A raw food cleanse allows me to get to know myself in a deeper way. I discover how my body reacts to certain foods, and even more important, how it responds when other foods are eliminated.

Day 1 What Did I Eat?

Day 1 Morning

I stocked up on fresh fruits and veggies yesterday, making meal prep today simple.

Pre-breakfast

8 oz lemon water, using freshly squeezed lemon juice

16 oz celery juice (1 bunch of celery through the juicer)

Breakfast

20 oz fruit smoothie (1 banana, fresh aloe vera gel, 2 cups of frozen fruit that included strawberries, wild blueberries, blackberries and dark cherries)

Snack Apple slices

Day 1 What Did I Eat?

Day 1 Afternoon

Lunch

Spinach Soup (from Anthony William)

Ingredients

2 cups grape or cherry tomatoes

1 stalk celery

1 garlic clove, minced

1 orange, juiced

4 cups fresh spinach

2 fresh basil leaves

1/2 avocado (optional)

Blend tomatoes, celery, garlic and orange juice in blender, until smooth. Add spinach, a handful at a time, blending well. Add basil and avocado, if desired, and blend until creamy. Serve immediately. Makes 1 serving.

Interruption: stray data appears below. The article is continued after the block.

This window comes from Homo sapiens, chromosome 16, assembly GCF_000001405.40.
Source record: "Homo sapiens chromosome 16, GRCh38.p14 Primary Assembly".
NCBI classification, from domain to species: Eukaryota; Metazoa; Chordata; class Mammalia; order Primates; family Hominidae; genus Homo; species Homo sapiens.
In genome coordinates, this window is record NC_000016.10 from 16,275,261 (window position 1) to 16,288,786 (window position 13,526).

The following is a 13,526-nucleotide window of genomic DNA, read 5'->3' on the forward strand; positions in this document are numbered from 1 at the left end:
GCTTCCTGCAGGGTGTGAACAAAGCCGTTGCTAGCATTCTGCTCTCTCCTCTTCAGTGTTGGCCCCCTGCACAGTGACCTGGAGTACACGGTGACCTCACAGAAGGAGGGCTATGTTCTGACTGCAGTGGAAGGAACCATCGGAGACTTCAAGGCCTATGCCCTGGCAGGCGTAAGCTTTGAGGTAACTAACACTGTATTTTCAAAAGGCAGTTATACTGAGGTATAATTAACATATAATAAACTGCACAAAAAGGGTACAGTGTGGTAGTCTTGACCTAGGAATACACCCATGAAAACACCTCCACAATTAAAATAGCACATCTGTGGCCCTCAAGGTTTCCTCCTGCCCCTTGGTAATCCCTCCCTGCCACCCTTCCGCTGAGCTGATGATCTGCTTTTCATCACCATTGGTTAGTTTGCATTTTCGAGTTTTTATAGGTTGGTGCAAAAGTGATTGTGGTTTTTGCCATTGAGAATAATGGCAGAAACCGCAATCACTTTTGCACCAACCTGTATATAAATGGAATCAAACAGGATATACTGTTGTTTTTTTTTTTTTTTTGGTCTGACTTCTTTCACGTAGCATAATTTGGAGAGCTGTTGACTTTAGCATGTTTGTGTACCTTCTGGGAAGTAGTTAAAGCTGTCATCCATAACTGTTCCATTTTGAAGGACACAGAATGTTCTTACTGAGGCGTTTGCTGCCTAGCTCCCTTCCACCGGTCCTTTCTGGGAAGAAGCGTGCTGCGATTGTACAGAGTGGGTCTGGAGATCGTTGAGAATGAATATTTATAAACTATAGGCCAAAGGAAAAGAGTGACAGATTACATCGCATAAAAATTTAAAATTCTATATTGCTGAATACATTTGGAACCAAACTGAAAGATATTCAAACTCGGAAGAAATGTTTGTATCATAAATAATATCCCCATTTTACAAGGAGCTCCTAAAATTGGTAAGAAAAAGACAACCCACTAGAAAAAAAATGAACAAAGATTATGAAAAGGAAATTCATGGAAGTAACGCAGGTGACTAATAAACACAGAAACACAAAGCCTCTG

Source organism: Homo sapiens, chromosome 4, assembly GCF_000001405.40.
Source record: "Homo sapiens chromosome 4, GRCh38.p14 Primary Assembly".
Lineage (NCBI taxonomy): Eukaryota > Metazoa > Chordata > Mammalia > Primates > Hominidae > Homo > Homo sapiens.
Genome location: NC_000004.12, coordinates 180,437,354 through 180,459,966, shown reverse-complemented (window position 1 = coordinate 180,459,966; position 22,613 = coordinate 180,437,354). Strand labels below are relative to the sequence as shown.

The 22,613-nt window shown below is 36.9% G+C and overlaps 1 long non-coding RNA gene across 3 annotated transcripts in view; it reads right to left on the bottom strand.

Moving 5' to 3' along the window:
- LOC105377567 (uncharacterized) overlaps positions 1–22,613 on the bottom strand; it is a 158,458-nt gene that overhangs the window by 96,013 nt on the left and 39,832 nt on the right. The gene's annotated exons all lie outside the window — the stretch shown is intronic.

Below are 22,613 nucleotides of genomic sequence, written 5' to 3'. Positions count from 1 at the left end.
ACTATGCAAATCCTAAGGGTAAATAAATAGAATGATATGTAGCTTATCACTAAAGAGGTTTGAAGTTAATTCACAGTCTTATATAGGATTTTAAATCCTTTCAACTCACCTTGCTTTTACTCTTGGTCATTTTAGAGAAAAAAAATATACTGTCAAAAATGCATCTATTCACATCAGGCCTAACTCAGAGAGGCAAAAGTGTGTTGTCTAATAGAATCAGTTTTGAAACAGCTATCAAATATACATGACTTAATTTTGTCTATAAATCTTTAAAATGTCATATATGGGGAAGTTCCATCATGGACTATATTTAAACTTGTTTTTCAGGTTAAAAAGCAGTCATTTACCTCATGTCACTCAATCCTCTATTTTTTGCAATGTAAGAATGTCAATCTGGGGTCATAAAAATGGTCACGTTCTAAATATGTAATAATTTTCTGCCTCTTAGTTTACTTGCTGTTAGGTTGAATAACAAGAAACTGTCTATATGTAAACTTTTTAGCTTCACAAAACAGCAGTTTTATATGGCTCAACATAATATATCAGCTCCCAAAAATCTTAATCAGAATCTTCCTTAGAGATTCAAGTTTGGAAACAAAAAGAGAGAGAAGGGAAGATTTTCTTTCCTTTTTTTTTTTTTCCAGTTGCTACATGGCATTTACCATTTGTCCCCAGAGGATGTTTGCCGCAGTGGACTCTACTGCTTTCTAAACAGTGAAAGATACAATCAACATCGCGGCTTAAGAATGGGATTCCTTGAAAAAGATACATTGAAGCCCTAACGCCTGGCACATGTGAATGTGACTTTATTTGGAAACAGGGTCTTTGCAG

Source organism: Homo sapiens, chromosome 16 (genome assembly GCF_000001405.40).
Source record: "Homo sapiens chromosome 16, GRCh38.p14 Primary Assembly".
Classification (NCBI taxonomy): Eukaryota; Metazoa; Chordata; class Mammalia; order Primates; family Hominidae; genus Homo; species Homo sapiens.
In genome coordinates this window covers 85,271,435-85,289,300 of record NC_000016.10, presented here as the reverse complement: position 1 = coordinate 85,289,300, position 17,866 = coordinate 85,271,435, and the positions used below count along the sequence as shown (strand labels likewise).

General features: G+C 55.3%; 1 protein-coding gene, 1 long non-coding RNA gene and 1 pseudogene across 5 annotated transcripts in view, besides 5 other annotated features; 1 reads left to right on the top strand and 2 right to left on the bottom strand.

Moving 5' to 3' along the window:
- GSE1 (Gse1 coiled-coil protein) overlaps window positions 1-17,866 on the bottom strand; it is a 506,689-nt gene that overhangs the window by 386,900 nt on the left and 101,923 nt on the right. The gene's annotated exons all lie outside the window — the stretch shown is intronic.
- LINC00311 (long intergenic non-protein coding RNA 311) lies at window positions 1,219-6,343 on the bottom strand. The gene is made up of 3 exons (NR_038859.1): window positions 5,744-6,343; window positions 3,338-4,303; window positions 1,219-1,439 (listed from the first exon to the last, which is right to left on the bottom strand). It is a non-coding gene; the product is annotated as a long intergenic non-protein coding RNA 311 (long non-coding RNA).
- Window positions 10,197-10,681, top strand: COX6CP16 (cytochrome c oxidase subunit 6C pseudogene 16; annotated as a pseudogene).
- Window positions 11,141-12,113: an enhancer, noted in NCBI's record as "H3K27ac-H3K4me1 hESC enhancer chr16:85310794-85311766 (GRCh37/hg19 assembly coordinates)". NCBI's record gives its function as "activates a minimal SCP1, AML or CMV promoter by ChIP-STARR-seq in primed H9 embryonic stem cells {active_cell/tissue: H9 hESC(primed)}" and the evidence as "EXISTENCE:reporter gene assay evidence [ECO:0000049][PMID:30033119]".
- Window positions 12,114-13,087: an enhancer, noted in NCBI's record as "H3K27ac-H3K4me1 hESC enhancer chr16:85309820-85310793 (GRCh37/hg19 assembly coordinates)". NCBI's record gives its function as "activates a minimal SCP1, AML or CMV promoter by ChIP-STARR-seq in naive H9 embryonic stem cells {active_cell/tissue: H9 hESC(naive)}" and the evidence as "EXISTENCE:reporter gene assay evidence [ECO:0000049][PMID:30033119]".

Top with raw mushrooms, fresh herbs, or zucchini or cucumber noodles.

I added fresh dill to my spinach soup and topped it with raw mushrooms and more dill and basil. It was delicious. I like that the recipe can be changed up simply by adding different herbs or veggies.

Day 1 What Did I Eat?

Day 1 Evening

Dinner

Zucchini Noodles

Raw Marinara Sauce

Run 1 – 2 zucchini through a spiralizer, creating zoodles.

I tried adapting a marinara recipe, making it raw. It was good, however I want to adjust it. I’ll post the recipe when I perfect it! I used two small zucchini and that made a HUGE pile of zoodles. One zucchini would have been sufficient.

Snack

Bowl of mixed berries (fresh strawberries and blackberries, frozen wild blueberries)

16 oz hot herbal tea (immune support tea from Yogi)

The first day is completed. I’m full, and satisfied, with no hunger or cravings. I drank plenty of water, to keep hydrated. I’m looking forward to trying new recipes this week and giving my digestive system a break while nourishing my body at a cellular level.

My intention is to complete a 7 day raw food cleanse and then decide whether to continue for another week…and so on. I’m excited to see how my body responds.

Day 1 What Did I Eat?

Visit medicalmedium.com for more info about the 28 Day Healing Cleanse or order the book Medical Medium below.

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The Powerful Benefits of Spinach

My first awareness of this dark green leafy vegetable came as a result of cartoons about that feisty sailor, Popeye. When he emptied a can of spinach into his mouth he instantly transformed into a strongman with muscular biceps.